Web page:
What, then, are the responsibilities of universities with robust football programs? Major universities are traditionally decentralized with individual departments and faculty (and research funding agencies) deciding priorities. This tradition makes it difficult for academic institutions to reorganize to address thematic problems. Nevertheless, the evidence and context suggest that major universities with lucrative football programs do just that.

One responsibility is to stay ahead of the problem. College football is a titanic economic and emotional force, and there will be demands to evaluate new data at the level of proof for purposes of science. But if new evidence points to new dangers, universities would be acting hypocritically by ignoring data that are sufficient for purposes of policy. To that end, universities should create mechanisms that link the analysis of scientific information directly to athletic program policies. Football coaches should not be in charge of head trauma policy. 

Another responsibility, which is consistent with universities’ missions and their capabilities, is to close the knowledge gap. Head trauma is a complex heterogeneous malady that historically has not been a high priority for federal research funding. It will likely be a long and slow road to improving our understanding of basic mechanisms. There are, however, significant opportunities to gather neuropsychological data and correlate findings with the quantity and intensity of impacts. Universities should not wait for external funding and should use revenues from athletic programs to fund such research.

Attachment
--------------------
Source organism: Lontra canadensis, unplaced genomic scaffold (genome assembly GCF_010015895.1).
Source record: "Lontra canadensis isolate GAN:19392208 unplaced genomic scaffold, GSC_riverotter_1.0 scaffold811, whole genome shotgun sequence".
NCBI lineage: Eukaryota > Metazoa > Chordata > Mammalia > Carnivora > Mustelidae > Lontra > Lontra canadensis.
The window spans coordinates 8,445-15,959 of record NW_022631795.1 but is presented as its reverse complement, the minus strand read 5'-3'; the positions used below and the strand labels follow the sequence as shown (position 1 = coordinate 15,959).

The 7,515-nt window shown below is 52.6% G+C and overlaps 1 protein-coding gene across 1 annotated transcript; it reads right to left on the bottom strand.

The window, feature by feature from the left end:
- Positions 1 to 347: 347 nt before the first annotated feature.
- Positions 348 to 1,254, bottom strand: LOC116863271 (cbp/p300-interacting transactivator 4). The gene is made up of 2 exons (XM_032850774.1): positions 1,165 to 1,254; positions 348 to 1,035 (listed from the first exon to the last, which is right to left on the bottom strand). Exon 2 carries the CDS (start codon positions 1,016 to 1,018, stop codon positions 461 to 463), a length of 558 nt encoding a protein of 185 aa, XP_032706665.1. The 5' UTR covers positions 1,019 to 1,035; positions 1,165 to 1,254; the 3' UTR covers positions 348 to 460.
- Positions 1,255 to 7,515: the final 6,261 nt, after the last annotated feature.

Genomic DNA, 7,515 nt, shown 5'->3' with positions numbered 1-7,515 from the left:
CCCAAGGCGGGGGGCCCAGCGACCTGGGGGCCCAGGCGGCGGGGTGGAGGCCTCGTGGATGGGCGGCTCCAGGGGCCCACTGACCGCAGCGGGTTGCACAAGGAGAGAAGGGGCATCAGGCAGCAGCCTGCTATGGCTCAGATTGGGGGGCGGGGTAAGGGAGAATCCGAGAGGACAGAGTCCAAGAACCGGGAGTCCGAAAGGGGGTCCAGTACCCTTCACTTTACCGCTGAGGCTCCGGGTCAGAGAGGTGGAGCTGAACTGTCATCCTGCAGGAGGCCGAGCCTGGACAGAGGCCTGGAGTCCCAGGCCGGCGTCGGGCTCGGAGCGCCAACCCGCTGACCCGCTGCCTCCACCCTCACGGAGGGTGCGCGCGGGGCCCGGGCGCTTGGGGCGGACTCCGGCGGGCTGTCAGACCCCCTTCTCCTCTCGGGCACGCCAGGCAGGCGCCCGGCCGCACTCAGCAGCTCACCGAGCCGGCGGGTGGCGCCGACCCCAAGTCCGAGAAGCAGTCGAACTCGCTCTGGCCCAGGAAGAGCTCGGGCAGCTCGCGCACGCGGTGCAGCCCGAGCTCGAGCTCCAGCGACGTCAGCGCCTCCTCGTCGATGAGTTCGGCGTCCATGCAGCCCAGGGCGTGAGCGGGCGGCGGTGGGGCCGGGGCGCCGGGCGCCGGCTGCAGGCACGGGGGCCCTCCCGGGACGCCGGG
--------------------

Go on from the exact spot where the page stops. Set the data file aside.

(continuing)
A third responsibility is to develop protocols for informed consent with respect to the age and maturity of the athletes. Players and their parents and guardians deserve a full explanation of what is known about the risks so that they can make individual policy decisions.

Meeting these cross-cutting obligations will require commitment of university leadership at the highest levels. Universities with major medical schools should feel especially obligated to fulfill these responsibilities; with their unique creed and independent sources of revenue, these intuitions already have the capabilities to ensure that both the science and policies are sound.

The debate about head injuries in football will persist for years, if not decades. Although research is unlikely to eliminate all scientific knowledge gaps, it is and will remain an essential tool for informing responsible policymaking. The specific context for college football demands that universities abandon old constraints and aggressively utilize scientific information in this manner.

David Rubenson is an independent policy analyst in Northern California. Paul Salvaterra is a professor of neuroscience at Beckman Research Institute at City of Hope.

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Avatar of: dano50

dano50

Posts: 2

January 31, 2014